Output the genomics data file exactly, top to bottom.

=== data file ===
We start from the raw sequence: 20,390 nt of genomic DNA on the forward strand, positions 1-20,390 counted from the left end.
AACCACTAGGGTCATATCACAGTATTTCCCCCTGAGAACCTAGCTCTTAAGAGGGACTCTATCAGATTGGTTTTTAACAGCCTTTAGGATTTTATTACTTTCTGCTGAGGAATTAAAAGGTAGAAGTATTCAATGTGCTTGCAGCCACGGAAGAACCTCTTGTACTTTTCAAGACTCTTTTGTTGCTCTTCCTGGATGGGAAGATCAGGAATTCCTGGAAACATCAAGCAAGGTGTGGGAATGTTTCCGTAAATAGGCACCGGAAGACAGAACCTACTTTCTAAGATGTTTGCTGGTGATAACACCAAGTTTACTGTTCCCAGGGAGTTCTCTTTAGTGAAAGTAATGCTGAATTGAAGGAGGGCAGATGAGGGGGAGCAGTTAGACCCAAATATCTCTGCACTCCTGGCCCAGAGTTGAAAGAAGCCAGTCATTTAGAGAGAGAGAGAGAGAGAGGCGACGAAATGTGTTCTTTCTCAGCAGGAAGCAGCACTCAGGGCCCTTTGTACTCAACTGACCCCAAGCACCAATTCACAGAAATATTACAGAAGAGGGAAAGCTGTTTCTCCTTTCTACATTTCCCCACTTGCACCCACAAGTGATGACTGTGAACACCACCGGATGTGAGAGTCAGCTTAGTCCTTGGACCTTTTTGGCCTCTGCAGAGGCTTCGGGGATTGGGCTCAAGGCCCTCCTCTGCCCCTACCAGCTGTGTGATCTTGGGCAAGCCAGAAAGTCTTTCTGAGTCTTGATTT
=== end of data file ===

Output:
We start from the raw sequence: 20,390 nt of genomic DNA on the forward strand, positions 1-20,390 counted from the left end.
AACCACTAGGGTCATATCACAGTATTTCCCCCTGAGAACCTAGCTCTTAAGAGGGACTCTATCAGATTGGTTTTTAACAGCCTTTAGGATTTTATTACTTTCTGCTGAGGAATTAAAAGGTAGAAGTATTCAATGTGCTTGCAGCCACGGAAGAACCTCTTGTACTTTTCAAGACTCTTTTGTTGCTCTTCCTGGATGGGAAGATCAGGAATTCCTGGAAACATCAAGCAAGGTGTGGGAATGTTTCCGTAAATAGGCACCGGAAGACAGAACCTACTTTCTAAGATGTTTGCTGGTGATAACACCAAGTTTACTGTTCCCAGGGAGTTCTCTTTAGTGAAAGTAATGCTGAATTGAAGGAGGGCAGATGAGGGGGAGCAGTTAGACCCAAATATCTCTGCACTCCTGGCCCAGAGTTGAAAGAAGCCAGTCATTTAGAGAGAGAGAGAGAGAGAGGCGACGAAATGTGTTCTTTCTCAGCAGGAAGCAGCACTCAGGGCCCTTTGTACTCAACTGACCCCAAGCACCAATTCACAGAAATATTACAGAAGAGGGAAAGCTGTTTCTCCTTTCTACATTTCCCCACTTGCACCCACAAGTGATGACTGTGAACACCACCGGATGTGAGAGTCAGCTTAGTCCTTGGACCTTTTTGGCCTCTGCAGAGGCTTCGGGGATTGGGCTCAAGGCCCTCCTCTGCCCCTACCAGCTGTGTGATCTTGGGCAAGCCAGAAAGTCTTTCTGAGTCTTGATTT